As an institution of higher learning, we recognize the significance of this moment as one that demands radical change. It calls upon us to challenge our assumptions, assess the policies and practices upon which they are based, and fundamentally change our behaviors — institutional and personal.
Radical change is what we need, but what does radical truly mean? Latino media studies scholar and Director of USC Annenberg’s School for Communication Hector Amaya posed this critical question to our faculty this summer.
I am struck by the magnitude of considering what it means to be “radical” at this moment. What it means to bring our teaching, scholarship and practice to confront two pandemics: COVID-19 and racial injustice. And what it means to be confronting the increased polarization and erosion of civil discourse that also define this moment.
If ever there was a moment made for reaching across divides, this is it. We must face the challenge head-on, beginning at the root of the structures, practices and behaviors that reinforce racial injustice. As institutions and individuals, it is time to combat the structural racism embedded in our history and revealed with such devastating clarity and ferocity in our present.
This is why I am so pleased that USC Annenberg is involved with the Dialogue Project, an initiative supported by our school, businesses and other organizations, to help their people, and society, have more constructive conversations on difficult topics.
Institutions like business — including the business of higher ed — are well-positioned with resources and access to reach across this chasm, breaking through divides to facilitate dialogue and build community. Fortunately, a school for communication and journalism has some powerful tools at its fingertips.
Advancing our understanding of the profound changes brought on by technology and communication, reporting on and analyzing networks of communication and community, while speaking truth to power, is what we do. And this has never been more important than right now, as we re-examine our culture, our politics, our economy, our health and our very core values.
It begins with listening. Our students are using their voices to press for change and we are supporting them with platforms to amplify their message. In his essay posted on our Annenberg site and published in the Undefeated, college sophomore Reagan Griffin, Jr writes:
“Vocalize your support on social media. Talk with your families, particularly your younger siblings, about racism. Champion Black leaders and organizations your community. Demand justice for the victims of police brutality. Advocate on our behalf in the spaces where we are not and cannot be present.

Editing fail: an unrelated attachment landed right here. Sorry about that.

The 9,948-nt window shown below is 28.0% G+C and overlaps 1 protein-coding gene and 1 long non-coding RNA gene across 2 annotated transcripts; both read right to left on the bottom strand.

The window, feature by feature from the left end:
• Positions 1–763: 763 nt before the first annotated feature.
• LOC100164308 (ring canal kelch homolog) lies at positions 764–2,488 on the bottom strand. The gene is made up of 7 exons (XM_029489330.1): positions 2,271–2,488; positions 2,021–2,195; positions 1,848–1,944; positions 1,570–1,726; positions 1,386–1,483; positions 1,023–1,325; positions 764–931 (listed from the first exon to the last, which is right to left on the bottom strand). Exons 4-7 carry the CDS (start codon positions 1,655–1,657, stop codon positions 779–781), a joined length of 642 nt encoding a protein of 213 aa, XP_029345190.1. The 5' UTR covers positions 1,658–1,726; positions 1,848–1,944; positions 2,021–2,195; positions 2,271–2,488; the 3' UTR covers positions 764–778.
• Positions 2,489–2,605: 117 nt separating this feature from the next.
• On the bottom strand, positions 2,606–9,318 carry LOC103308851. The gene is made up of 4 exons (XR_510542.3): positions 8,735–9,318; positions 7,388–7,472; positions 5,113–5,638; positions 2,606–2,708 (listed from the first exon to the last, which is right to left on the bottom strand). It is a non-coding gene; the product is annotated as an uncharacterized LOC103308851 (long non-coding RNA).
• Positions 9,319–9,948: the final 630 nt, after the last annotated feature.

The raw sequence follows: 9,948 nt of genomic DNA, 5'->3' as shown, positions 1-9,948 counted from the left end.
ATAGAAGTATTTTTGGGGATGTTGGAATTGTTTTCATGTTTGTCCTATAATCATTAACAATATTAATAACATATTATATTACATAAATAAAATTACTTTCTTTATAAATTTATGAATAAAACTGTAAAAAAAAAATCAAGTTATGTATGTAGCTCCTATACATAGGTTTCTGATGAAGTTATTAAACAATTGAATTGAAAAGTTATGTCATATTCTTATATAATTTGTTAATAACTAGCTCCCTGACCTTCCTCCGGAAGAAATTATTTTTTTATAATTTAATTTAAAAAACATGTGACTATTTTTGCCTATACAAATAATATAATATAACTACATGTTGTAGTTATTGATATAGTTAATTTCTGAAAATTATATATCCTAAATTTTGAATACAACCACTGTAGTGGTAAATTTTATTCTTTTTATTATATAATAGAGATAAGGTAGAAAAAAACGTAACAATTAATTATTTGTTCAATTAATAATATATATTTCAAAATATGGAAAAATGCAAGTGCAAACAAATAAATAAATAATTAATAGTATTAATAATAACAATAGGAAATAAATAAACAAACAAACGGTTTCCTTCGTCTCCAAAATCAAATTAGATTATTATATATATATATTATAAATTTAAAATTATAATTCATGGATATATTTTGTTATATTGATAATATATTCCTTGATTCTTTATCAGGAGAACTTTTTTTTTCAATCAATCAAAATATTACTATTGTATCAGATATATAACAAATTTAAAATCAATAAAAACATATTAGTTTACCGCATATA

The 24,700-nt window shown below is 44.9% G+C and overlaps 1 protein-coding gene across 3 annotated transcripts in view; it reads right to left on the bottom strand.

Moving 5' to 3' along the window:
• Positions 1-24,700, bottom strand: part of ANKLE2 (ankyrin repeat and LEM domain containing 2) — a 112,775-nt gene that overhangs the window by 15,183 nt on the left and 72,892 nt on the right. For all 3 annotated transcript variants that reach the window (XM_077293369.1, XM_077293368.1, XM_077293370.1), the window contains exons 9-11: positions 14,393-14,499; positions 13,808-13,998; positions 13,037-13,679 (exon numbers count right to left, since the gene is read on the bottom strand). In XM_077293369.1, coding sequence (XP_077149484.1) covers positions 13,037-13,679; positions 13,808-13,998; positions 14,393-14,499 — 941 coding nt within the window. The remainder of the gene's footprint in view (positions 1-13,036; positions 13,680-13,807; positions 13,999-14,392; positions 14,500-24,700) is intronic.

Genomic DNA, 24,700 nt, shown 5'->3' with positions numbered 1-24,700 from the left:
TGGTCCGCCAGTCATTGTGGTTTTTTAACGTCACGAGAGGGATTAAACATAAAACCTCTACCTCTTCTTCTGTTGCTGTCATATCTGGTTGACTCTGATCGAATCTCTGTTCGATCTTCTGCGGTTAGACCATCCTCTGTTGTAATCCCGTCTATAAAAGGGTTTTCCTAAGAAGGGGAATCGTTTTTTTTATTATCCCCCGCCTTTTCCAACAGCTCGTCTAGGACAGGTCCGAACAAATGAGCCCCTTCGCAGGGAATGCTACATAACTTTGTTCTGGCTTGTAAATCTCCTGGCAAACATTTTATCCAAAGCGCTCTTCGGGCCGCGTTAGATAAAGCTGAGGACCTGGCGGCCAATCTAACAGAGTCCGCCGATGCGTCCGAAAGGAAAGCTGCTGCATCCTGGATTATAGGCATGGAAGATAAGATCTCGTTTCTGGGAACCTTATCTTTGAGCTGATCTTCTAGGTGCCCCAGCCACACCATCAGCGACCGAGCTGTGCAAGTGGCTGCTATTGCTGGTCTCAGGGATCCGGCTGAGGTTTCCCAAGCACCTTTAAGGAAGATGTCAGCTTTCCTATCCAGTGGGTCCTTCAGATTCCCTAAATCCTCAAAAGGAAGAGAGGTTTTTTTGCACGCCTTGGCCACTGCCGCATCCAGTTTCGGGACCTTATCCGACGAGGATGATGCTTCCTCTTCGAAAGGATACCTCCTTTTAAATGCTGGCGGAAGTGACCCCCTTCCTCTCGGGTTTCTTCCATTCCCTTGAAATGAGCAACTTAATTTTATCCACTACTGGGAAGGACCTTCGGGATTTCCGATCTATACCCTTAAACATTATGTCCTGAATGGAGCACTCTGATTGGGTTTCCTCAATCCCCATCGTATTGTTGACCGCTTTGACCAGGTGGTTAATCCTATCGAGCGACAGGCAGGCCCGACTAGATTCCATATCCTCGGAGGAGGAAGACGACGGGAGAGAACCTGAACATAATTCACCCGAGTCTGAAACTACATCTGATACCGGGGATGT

Make it known that you will not tolerate injustice, even when it doesn’t directly affect you.”
Griffin, like so many of us, is watching words and action break down silos as Americans walk hand in hand at protests across the country. According to Pew Research, 67% of Americans say they support the Black Lives Matter movement. With roughly 20 million participants, BLM has become the largest social movement in American history.
Our scholars, too, are documenting the ways activists deploy tools of contemporary communication to build movements. With the publication of a timely and important new book, Bearing Witness While Black: African Americans, Smartphones, and the New Protest #Journalism, Professor Allissa Richardson speaks to the way Black activists, “continuing a tradition of using news to challenge racism,” are harnessing the power of mobile and social media, covering the news in their community, while documenting and confronting racism at a scope and scale that is unprecedented in its reach and impact.
A new podcast series created by Professor Fred Cook at the USC Center for Public Relations explores the ways in which activists are using contemporary tools of public relations to fuel social movements, including racial justice. In July, activist April Reign, who created the movement #OscarsSoWhite told him: “It’s imperative that the brands and the organizations that want to stand in solidarity do so not just with their statements, but also with their bottom lines, their financial statements.”
As we work to confront racial inequality and combat polarization, we must lean in to this transformative moment. Universities — like businesses — are uniquely equipped to listen across silos and respond with action and innovation that creates a more just and equitable future.
Neither is comfortable. Both are critical to our path forward.